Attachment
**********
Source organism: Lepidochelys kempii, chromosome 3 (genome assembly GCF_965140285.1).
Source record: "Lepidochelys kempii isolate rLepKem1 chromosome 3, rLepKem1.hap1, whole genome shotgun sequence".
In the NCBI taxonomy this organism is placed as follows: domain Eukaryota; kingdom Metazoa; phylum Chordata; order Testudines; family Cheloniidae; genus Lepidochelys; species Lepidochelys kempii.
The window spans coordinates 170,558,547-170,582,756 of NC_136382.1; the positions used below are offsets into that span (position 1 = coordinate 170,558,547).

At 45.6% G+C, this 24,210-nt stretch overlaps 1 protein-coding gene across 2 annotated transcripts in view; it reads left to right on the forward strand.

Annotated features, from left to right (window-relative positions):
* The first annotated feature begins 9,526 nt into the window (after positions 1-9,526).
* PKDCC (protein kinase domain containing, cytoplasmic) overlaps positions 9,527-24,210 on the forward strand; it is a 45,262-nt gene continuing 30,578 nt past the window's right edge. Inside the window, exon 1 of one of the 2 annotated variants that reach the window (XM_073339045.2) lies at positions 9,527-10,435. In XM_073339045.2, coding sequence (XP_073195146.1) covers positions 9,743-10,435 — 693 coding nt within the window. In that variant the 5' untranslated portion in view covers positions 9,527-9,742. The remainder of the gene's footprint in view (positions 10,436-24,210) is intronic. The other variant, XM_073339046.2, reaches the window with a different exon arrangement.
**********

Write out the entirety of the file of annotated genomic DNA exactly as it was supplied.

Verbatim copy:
Source organism: Lepidochelys kempii, chromosome 3 (genome assembly GCF_965140285.1).
Source record: "Lepidochelys kempii isolate rLepKem1 chromosome 3, rLepKem1.hap1, whole genome shotgun sequence".
In the NCBI taxonomy this organism is placed as follows: domain Eukaryota; kingdom Metazoa; phylum Chordata; order Testudines; family Cheloniidae; genus Lepidochelys; species Lepidochelys kempii.
The window spans coordinates 170,558,547-170,582,756 of NC_136382.1; the positions used below are offsets into that span (position 1 = coordinate 170,558,547).

At 45.6% G+C, this 24,210-nt stretch overlaps 1 protein-coding gene across 2 annotated transcripts in view; it reads left to right on the forward strand.

Annotated features, from left to right (window-relative positions):
* The first annotated feature begins 9,526 nt into the window (after positions 1-9,526).
* PKDCC (protein kinase domain containing, cytoplasmic) overlaps positions 9,527-24,210 on the forward strand; it is a 45,262-nt gene continuing 30,578 nt past the window's right edge. Inside the window, exon 1 of one of the 2 annotated variants that reach the window (XM_073339045.2) lies at positions 9,527-10,435. In XM_073339045.2, coding sequence (XP_073195146.1) covers positions 9,743-10,435 — 693 coding nt within the window. In that variant the 5' untranslated portion in view covers positions 9,527-9,742. The remainder of the gene's footprint in view (positions 10,436-24,210) is intronic. The other variant, XM_073339046.2, reaches the window with a different exon arrangement.